Pacific Rim Film Festival
Host the 17th Annual Free International Film Series
When Strangers Meet
October 5-15, 2006
Santa Cruz County residents can thank the Hawaii International Film Festival for inspiring local authors Jeanne and Jim Houston and businessman George Ow, Jr., to launch the Pacific Rim Film Festival in the spring of 1988.
Now, 17 years later, Jeanne recalls, "I was very impressed with this special festival because it had a theme When Strangers Meet and films were shown absolutely free to the community." According to Jeanne, George was so impressed with the concept, he proposed, "let's bring a festival like this here!" There have been changes for the Hawaii International Film Festival, but, says Jeanne, "the Pacific Rim Film Festival has remained basically the same: Free to the public and guided by the theme When Strangers Meet and dedicated to peace among peoples through education and exposure to other cultures."
". . . exposure to other cultures" is no overstatement. During the ten-day Festival, viewers will have an opportunity to visit the Mongolian steppes; a Beijing theme park and family-run bathhouse; rural Thailand in the first half of the 20th century; El Salvador's brutal civil war of the 1980s; a Bollywood spectacle in India; and go behind North Korea's preparation of the mass games, the largest and most elaborate choreographed gymnastics performance in the world. But, wait. India, Mongolia, and El Salvador, on the Pacific Rim? Jeanne's response, "We've always tried to show a film from Mexico and other Latin American countries on the Pacific Rim -- and sometimes even if they are not. We've shown films from Iran and Afghanistan...and hope to screen others, if they fit our theme and are enlightening."
In addition to a collection of award-winning provocative international films -- absolutely free -- several of the writers, actors, and directors will be on hand for after film discussions. Innocent Voices (directed by Luis Mandoki) is based on the actual childhood experiences of Oscar Torres, who wrote the screenplay. Torres survived the brutal 12-year Salvadoran civil war between the military and the guerilla movement known as FMLN. This harrowing account of war from a child's perspective illuminates the fact that more than 300,000 children currently serve in armies in over 40 countries. Torres reveals that working on the script was "more like therapy than writing. What I had recalled and held onto were the things my friends and I had done to find the games inside the nightmare."
Ann Marie Fleming, the director of the documentary The Magical Life of Long Tack Sam will also be in town to discuss the six-year-long process of researching and making her film about her great-grandfather Long Tack Sam, a Chinese vaudeville magician, acrobat, and musician, who traveled the world in the first quarter of the 20th century. Fleming's imaginative film uses animation, photographs, interviews, and archival footage in the inventive spirit that would surely have made her conjurer ancestor, whom she never met, proud. About her film, Fleming says, "We are affected by the world, and what we do affects generations to come. Everybody. This is a film about one extraordinary person, but I think he is a contemporary person! And what he dealt with people are dealing with now, all over the world."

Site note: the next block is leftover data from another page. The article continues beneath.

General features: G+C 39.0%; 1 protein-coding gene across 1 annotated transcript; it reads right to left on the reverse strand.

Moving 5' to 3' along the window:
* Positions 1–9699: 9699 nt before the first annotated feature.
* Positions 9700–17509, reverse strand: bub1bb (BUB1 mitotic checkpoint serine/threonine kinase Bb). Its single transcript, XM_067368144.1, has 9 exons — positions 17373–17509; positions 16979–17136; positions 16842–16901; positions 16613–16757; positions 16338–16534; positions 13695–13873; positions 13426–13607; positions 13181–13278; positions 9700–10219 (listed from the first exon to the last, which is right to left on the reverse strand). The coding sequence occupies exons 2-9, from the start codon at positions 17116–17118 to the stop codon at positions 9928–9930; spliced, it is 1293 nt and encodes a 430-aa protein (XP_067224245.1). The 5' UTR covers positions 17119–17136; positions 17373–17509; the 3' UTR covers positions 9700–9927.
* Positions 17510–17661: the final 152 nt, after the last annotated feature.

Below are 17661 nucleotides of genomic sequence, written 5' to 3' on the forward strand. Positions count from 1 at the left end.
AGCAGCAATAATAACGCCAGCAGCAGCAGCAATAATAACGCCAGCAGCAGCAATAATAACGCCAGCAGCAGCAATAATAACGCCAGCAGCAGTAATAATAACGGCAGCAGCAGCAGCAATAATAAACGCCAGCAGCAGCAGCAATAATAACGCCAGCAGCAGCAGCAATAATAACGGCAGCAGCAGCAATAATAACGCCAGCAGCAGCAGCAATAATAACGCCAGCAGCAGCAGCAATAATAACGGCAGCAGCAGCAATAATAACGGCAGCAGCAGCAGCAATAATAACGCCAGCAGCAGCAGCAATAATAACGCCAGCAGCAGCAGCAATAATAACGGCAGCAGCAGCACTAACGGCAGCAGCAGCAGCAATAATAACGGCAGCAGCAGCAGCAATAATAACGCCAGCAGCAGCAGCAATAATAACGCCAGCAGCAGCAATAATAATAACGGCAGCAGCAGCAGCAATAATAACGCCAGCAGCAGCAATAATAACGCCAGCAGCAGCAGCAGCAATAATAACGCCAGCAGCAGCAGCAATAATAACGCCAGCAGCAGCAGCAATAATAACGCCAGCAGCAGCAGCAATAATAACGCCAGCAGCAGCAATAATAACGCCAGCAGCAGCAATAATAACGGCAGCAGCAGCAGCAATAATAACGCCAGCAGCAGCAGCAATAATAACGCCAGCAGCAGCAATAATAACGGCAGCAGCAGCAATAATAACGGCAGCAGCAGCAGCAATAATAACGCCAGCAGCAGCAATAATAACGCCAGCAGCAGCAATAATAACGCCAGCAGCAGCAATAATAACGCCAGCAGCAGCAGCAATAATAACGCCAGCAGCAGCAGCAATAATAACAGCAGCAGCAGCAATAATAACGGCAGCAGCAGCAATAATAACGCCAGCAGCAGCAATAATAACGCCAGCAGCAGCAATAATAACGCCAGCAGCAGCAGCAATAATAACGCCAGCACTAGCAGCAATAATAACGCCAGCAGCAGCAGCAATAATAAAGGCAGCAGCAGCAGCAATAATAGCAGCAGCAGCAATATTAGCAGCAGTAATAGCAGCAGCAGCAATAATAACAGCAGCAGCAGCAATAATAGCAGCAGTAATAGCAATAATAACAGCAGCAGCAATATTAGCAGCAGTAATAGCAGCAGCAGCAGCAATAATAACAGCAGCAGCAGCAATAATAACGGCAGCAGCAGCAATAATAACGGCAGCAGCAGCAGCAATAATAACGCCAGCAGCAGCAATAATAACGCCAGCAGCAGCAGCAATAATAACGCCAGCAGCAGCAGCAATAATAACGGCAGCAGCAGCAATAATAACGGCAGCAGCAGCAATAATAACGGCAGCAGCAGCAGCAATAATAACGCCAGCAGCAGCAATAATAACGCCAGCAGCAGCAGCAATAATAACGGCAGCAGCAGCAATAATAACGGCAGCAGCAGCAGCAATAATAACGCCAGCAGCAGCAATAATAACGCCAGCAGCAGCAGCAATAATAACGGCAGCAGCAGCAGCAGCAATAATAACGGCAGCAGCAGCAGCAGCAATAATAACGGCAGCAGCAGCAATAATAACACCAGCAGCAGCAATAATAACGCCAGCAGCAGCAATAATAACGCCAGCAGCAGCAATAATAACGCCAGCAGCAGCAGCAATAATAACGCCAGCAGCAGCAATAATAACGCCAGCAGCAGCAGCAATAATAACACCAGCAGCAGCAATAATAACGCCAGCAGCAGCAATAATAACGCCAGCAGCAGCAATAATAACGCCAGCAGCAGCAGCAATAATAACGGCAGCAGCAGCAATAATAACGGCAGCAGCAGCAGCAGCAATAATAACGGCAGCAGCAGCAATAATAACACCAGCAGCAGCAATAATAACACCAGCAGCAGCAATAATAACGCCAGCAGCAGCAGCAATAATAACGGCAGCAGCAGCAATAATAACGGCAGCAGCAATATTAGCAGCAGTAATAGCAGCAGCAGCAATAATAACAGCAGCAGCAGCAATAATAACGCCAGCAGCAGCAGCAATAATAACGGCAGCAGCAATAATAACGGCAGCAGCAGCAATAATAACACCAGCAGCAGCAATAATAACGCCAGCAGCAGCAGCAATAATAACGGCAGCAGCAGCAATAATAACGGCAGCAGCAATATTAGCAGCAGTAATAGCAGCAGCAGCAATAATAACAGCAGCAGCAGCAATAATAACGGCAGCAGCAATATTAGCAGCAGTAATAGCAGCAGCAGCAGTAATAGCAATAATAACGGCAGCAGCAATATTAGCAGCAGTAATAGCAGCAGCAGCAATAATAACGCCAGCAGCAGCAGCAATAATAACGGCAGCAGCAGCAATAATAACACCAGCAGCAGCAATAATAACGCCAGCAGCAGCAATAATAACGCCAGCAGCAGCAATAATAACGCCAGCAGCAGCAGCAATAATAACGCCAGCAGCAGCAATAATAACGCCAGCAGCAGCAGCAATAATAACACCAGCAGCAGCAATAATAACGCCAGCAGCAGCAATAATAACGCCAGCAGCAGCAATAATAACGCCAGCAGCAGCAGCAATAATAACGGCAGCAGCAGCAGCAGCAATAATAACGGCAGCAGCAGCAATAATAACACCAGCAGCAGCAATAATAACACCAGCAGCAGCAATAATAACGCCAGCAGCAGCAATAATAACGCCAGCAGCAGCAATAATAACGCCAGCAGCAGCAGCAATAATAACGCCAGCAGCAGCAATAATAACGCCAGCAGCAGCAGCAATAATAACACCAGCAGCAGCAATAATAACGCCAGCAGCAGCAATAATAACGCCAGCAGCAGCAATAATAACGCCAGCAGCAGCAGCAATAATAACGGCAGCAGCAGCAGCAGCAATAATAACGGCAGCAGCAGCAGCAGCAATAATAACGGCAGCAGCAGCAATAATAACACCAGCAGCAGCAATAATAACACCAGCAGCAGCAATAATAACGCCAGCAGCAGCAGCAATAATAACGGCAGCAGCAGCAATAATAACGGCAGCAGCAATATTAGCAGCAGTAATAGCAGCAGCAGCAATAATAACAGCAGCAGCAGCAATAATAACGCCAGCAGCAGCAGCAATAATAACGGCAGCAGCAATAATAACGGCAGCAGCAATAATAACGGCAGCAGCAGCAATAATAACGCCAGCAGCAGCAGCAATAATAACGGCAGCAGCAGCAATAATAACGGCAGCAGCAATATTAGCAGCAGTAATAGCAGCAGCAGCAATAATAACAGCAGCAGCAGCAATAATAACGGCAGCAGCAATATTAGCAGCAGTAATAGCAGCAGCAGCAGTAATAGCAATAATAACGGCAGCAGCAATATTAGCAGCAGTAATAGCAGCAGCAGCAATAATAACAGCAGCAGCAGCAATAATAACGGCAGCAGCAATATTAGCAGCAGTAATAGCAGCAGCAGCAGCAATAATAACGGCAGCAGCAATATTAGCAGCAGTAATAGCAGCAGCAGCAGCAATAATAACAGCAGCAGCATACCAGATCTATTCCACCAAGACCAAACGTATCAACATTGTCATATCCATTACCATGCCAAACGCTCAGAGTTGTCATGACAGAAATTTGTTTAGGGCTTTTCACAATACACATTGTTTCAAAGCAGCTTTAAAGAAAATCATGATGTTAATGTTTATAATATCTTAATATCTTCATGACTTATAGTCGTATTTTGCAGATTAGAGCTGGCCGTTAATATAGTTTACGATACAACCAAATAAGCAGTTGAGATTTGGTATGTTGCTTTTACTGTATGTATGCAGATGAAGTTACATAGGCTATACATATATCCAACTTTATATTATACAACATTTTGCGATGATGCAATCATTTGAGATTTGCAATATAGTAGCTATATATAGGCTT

This year's Pacific Rim Film Festival's impressive line-up assures that attendees will see friends and meet strangers, both in person and on the silver screen.
In addition to Innocent Voices and The Magical Life of Long Tack Sam :
Mongolian Ping Pong
A young boy from the endless grasslands of Mongolia discovers a ping-pong ball floating in the river near the yurt where he and his family live without electricity or running water. "What is it?" A pearl from heaven? A must-see film for adults, and suitable for children old enough to read subtitles.
Meet the surfers of the Great Lakes who ride the wind-swell waves on the midwest's huge "freshwater seas" that sprawl to the shores of Wisconsin, Michigan and Ontario. The amazing footage includes Santa Cruz's own world-class surfer Omar Etcheverry. Director, Vince P. Deur, will attend the screening.
Considered one of the best films of 2004, this film revolves around the tumultuous love affair between two workers at a Chinese theme park. Through their story provides an inside look at the heartbreaking lives of the poor men and women who rely on this example of consumerism to eke out a living.
Rang De Basanti
In keeping with the current Bhangra dance craze comes this Bollywood extravaganza. The story follows a young English woman to India, where she plans to make a film about famous Indian revolutionaries who led the way to Indian Independence from the British. She asks a group of carefree Indian college students to perform in the film. But they are only concerned with parties and having a good time. But fun and games come to an abrupt end when the film turns serious and history seems to be repeating itself. A provocative picture of contemporary Indian youth.
A lyrical depiction of rural Thailand in the first half of the 20th century, this beautifully photographed narrative film is loosely based on the life of Luang Pradit Pairoh, the legendary master of Thailand's national musical instrument, the ra-nad ek (the Thai xylophone). The film features astonishing musical performances.
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